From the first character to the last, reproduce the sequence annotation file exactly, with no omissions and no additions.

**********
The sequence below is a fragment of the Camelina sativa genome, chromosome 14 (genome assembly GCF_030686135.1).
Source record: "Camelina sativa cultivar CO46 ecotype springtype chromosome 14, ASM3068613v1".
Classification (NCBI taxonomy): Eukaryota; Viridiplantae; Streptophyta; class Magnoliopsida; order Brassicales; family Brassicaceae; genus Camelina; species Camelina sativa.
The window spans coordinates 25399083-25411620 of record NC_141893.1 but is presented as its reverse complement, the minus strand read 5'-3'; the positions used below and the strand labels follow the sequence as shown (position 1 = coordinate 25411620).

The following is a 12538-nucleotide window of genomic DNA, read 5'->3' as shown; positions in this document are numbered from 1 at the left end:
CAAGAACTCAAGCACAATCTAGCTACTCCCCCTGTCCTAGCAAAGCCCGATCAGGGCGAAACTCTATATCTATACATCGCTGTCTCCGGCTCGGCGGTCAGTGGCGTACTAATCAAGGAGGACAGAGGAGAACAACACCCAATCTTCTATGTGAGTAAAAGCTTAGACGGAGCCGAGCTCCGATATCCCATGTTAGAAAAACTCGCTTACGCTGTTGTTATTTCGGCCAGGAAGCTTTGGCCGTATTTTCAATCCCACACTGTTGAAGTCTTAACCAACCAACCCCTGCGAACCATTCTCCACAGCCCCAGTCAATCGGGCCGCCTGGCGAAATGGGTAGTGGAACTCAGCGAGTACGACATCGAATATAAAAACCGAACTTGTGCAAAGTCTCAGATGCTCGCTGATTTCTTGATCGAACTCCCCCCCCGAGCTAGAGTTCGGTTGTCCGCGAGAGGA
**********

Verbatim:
The sequence below is a fragment of the Camelina sativa genome, chromosome 14 (genome assembly GCF_030686135.1).
Source record: "Camelina sativa cultivar CO46 ecotype springtype chromosome 14, ASM3068613v1".
Classification (NCBI taxonomy): Eukaryota; Viridiplantae; Streptophyta; class Magnoliopsida; order Brassicales; family Brassicaceae; genus Camelina; species Camelina sativa.
The window spans coordinates 25399083-25411620 of record NC_141893.1 but is presented as its reverse complement, the minus strand read 5'-3'; the positions used below and the strand labels follow the sequence as shown (position 1 = coordinate 25411620).

The following is a 12538-nucleotide window of genomic DNA, read 5'->3' as shown; positions in this document are numbered from 1 at the left end:
CAAGAACTCAAGCACAATCTAGCTACTCCCCCTGTCCTAGCAAAGCCCGATCAGGGCGAAACTCTATATCTATACATCGCTGTCTCCGGCTCGGCGGTCAGTGGCGTACTAATCAAGGAGGACAGAGGAGAACAACACCCAATCTTCTATGTGAGTAAAAGCTTAGACGGAGCCGAGCTCCGATATCCCATGTTAGAAAAACTCGCTTACGCTGTTGTTATTTCGGCCAGGAAGCTTTGGCCGTATTTTCAATCCCACACTGTTGAAGTCTTAACCAACCAACCCCTGCGAACCATTCTCCACAGCCCCAGTCAATCGGGCCGCCTGGCGAAATGGGTAGTGGAACTCAGCGAGTACGACATCGAATATAAAAACCGAACTTGTGCAAAGTCTCAGATGCTCGCTGATTTCTTGATCGAACTCCCCCCCCGAGCTAGAGTTCGGTTGTCCGCGAGAGGA